I apologize in advance for the tangle of thoughts in this post; there are so many things I learned through the music I played that it’s hard to tell a story that did not serve as some sort of personal life lesson. It wasn’t always easy: I was learning the language of music in Spanish while not having a full grasp of Spanish itself. But nevertheless, the orchestras I joined led to some of the most defining moments of the year I spent away, making it not a year away from home but simply a year in a different home.
So here are some basic facts: I played the viola with the Orquesta de la Facultad de Artes (OFA) with the University of Chile and also with the Orquesta de Cámara of the Universidad Metropolitana de Ciencias de la Educación (UMCE). By pure coincidence, the student who sat in on my audition also played for the UMCE and she asked if I would be interested in playing with them as well. I was so desperately grateful that she had essentially translated everything the professor said that I enthusiastically agreed without even considering what I was getting myself into. So, all of a sudden, I found myself in two orchestras with rehearsals four times a week and concerts on the weekends. It was quite the whirlwind: I feigned understanding at least three times a rehearsal, hiding behind wide smiles and lots of nodding of heads, and I consistently skipped trips outside the city to practice and play a packed concert schedule. But most of all, I became immersed in a part of Santiago I had no idea existed.
All exchange students go through culture shock, suddenly realizing that there are different ways to view the world other than what we have been taught our whole lives. And for me, this became clear through the way Chileans approach music. There were some technical differences, such as how they use Do Re Mi instead of A B C, and tune to 442 instead of 440 as I’ve always been taught to do. Such technicalities were revealing in themselves: Their A is not the same as our A, by a measure as small as two notches, but which made me question how to define a pure “A”, something I had always assumed was the natural condition of notes. But there were also some distinctions in how students fundamentally approach music that made me question how I view my own interactions with the world.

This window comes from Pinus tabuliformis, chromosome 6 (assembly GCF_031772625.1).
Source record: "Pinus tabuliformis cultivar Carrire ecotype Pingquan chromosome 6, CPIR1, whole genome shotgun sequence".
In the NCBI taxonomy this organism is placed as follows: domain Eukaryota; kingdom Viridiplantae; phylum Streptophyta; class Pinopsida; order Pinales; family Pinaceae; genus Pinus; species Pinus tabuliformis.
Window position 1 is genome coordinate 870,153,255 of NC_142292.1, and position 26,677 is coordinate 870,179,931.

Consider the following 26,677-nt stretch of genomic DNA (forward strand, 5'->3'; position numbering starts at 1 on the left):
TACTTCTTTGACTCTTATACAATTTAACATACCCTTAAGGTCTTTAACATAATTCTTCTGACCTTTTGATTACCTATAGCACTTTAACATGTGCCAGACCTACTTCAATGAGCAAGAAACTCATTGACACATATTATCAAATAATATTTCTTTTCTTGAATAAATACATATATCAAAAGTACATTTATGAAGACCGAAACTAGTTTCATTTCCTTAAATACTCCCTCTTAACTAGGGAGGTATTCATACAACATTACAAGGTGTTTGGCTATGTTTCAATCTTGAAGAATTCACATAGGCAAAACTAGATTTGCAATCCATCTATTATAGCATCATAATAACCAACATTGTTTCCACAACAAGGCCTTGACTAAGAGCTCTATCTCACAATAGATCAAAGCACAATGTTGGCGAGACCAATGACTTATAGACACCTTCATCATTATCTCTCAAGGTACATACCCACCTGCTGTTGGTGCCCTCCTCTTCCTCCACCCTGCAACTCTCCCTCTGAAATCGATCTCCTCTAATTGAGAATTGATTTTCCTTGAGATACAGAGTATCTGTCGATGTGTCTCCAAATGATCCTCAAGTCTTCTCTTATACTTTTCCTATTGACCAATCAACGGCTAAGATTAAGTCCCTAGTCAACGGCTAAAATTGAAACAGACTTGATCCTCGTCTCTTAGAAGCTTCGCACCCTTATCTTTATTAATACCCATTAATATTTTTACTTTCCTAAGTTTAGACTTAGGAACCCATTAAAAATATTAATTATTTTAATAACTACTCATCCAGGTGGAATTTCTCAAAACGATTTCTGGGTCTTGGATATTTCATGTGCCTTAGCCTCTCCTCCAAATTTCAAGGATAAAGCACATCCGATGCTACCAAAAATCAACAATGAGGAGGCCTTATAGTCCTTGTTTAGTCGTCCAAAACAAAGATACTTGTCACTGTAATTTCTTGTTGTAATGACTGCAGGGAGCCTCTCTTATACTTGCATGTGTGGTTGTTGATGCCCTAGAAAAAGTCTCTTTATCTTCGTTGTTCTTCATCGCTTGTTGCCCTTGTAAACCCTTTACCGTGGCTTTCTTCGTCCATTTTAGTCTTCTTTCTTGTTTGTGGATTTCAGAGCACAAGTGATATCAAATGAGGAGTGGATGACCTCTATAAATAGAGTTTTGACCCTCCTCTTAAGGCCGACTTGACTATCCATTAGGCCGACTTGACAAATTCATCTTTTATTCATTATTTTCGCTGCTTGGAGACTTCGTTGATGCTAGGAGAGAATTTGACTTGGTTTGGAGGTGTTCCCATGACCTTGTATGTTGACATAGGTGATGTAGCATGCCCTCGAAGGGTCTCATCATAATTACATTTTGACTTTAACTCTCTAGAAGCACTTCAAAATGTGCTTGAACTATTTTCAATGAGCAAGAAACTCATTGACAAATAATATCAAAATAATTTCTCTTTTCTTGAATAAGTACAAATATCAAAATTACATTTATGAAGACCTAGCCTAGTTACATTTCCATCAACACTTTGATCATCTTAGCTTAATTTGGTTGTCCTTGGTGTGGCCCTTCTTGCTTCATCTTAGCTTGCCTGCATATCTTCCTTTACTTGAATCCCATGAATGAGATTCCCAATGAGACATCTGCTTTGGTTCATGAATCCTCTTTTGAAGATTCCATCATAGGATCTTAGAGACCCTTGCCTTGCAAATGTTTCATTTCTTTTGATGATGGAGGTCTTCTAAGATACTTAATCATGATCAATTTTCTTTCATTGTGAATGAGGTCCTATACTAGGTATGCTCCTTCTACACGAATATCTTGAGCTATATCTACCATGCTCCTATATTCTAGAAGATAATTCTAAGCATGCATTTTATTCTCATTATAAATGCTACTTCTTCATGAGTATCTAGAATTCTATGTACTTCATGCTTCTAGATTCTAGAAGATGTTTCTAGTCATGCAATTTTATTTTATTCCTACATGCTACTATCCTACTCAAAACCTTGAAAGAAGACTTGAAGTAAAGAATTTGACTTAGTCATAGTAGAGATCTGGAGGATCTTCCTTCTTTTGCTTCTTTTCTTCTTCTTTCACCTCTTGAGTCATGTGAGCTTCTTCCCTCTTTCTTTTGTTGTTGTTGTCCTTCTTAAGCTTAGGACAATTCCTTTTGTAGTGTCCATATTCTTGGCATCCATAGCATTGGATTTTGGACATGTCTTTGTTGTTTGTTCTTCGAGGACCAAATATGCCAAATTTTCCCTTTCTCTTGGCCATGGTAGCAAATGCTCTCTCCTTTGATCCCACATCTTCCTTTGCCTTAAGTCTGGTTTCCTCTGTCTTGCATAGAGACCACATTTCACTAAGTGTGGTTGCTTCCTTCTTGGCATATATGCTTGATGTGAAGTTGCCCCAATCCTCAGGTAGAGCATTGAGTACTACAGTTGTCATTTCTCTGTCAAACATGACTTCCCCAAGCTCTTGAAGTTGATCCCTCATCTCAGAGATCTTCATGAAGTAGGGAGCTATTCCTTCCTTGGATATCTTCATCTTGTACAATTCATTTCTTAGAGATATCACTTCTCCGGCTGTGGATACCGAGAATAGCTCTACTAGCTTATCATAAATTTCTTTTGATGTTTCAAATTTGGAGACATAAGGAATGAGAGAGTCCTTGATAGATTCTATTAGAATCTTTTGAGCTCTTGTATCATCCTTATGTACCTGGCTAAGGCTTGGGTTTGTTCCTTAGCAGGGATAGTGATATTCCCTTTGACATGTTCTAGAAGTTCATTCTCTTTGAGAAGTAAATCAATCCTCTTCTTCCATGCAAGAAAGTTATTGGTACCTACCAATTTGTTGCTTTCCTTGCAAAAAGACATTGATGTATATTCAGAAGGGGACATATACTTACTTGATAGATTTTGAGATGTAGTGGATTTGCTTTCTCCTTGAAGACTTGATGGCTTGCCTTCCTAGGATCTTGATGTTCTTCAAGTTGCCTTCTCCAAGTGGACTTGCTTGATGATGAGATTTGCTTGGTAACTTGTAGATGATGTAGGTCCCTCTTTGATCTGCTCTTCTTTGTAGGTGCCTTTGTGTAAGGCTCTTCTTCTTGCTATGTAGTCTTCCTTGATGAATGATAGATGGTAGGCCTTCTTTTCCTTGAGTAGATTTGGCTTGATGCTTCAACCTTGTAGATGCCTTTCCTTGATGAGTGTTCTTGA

The best way to explain what I mean is through one specific memory that has continued to stand out among all others. Amidst all the student protests, the music students were trying to figure out how to participate, whether to stop rehearsals to support the general “paro” (class boycotts) or to continue preparing for the concerts. In one rehearsal, as I sat passively listening to the debate going on around me, one student raised his voice and asked the orchestra: What does it mean to be a musician?
I certainly wasn’t expecting that question. And it took some time to sift through all the layers of meaning. Why are we here? To play our instruments? To finish a music career? To get jobs in the future? Because it’s better than studying chemistry? Granted, it was an obligatory orchestra class, so they were all required to be there. But as musicians, were they there to play and produce music, to bring that music to the public? Or as students, were they there to show their solidarity with the wider political movement?
That question, what it means to be a musician, had never occurred to me. And it resonated so much, because only a few months before, an anthropology professor at the University of Chile had asked us on the first day of class why we had chosen to become anthropologists, as if it were the most natural self-reflective inquiry one could make. Simple questions, both of them, but ones I had never thought to ask.
For these Chilean music students, and for all students it seemed, their choice of discipline is more than just an arbitrary path to graduate from university. Whether it is music, or anthropology, or political science, their studies are their persona, the way they mean to define themselves in the future. But more importantly, behind that question of “what does it mean to be X”, is the question fueling it all: What am I going to do for others as this person I’ve chosen to be? It is less a matter of self-fulfillment and more a matter of how one is going to give back to the world through the path one has chosen to follow.
In the end, the OFA students voted to continue rehearsals, and I’m so glad they did. What would I have done all year if not sit directly under the nose of the slightly terrifying yet endearing conductor, Profesor del Pino, and suffer through agonizingly embarrassing moments with the always underprepared viola section? I learned that violas are universally ridiculed by the music community: Who knew that viola jokes translated so easily? The OFA viola section welcomed me in with no questions asked and I still smile when I think about how we would all take a deep breath, give each other knowing smiles, try not to laugh and launch into those sections of the Eroica (that I hope you didn’t notice…) even at the last performance we knew weren’t completely ready.